My general incompetence at cooking is complicated by what you might call my incompetence at eating. From my earliest childhood I was a picky eater, but where most kids grow out of that, I got, if anything, worse as I got older. I can’t tell you how many family dinners ended one of two ways—me fixing myself a cheese sandwich, or me glaring mulishly at a plate I refused to touch while my dad ranted about hungry children in India. (“So send it to them!” I said once in exasperation. Somehow he didn’t see the wisdom of that.) Everywhere we went—restaurants, social gatherings, family reunions—I faced the horror of having nothing to eat, and/or being pressured to put things in my mouth that I could barely stand to look at. It was never a matter of wanting to be difficult! I didn’t want to hurt the cooks’ feelings, and I wasn’t looking for special treatment—all I wanted was just one single dish of non-terrifying food.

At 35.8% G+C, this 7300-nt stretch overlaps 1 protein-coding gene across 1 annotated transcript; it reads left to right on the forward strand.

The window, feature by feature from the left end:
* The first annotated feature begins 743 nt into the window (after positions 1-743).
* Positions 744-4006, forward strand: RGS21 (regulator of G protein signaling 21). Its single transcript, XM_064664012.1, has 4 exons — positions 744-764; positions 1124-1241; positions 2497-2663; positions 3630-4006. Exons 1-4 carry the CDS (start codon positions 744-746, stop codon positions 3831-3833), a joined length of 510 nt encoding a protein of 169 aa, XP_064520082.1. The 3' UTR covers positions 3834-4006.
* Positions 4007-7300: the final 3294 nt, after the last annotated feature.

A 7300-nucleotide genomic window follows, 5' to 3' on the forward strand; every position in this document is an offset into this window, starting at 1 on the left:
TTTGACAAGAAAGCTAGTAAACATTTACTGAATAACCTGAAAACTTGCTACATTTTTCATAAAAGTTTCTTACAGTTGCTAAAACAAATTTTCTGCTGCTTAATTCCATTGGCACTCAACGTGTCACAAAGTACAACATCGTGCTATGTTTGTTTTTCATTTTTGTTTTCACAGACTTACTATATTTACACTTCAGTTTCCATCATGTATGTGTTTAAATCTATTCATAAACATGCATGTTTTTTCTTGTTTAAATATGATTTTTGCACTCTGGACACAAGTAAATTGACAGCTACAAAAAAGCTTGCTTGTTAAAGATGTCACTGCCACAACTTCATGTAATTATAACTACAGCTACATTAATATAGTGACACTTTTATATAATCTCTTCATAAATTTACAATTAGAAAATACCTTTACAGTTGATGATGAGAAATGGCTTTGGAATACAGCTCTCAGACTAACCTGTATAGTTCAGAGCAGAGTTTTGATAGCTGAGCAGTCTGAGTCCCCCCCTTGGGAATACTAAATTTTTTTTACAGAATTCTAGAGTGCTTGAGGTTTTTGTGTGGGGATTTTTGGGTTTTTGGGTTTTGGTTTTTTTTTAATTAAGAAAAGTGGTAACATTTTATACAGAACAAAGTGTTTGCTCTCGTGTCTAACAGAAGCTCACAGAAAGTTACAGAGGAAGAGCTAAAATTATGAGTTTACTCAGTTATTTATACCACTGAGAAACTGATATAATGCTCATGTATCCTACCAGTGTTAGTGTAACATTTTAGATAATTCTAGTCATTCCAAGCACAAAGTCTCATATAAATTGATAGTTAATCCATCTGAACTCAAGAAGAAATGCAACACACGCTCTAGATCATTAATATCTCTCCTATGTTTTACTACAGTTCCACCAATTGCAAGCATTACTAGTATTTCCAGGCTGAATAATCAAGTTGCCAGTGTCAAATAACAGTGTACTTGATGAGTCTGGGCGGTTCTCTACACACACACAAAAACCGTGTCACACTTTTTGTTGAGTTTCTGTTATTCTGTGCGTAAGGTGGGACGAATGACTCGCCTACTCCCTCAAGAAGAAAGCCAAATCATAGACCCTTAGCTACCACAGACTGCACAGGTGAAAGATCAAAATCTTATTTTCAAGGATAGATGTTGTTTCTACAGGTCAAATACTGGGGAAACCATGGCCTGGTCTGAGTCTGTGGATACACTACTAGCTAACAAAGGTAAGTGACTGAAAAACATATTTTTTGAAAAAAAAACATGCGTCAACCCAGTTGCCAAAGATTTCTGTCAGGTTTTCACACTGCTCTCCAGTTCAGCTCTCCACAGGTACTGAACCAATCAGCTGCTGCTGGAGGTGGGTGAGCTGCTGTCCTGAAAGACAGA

And yes, terrifying is the right descriptor. See, what I finally discovered a few months ago is that I’m not just a “picky eater.” I have a freaking eating disorder. It’s called ARFID (Avoidant/Restrictive Food Intake Disorder), and unlike more famous eating disorders like anorexia, it’s not body-image driven but rather an expression of anxiety. Anxiety runs strong in my family; my mother has it, my grandmother has it, my sister-roommate has it. I thought I had been spared, but it seems I merely have an unusual manifestation. Instead of getting stuck in catastrophizing worry spirals or having to breathe my way through panic attacks, for me it all gets channeled through my relationship with food.
Unfamiliar foods make me deeply anxious and panicky. Trying something new requires a lot of gentle support and psyching myself up. I need to feel safe and relaxed or my entire being is going to reject the idea of eating the Scary New Thing. I’d figured out a certain amount of this even before hearing of ARFID, but I can’t tell how exciting it is, how much of a relief it is to have a name for this weird way that I am, to know that other people have this problem, too, and I am not a complete freak. It’s true that I haven’t been formally diagnosed by any kind of professional, but I am ridiculously textbook, guys. Ridiculously.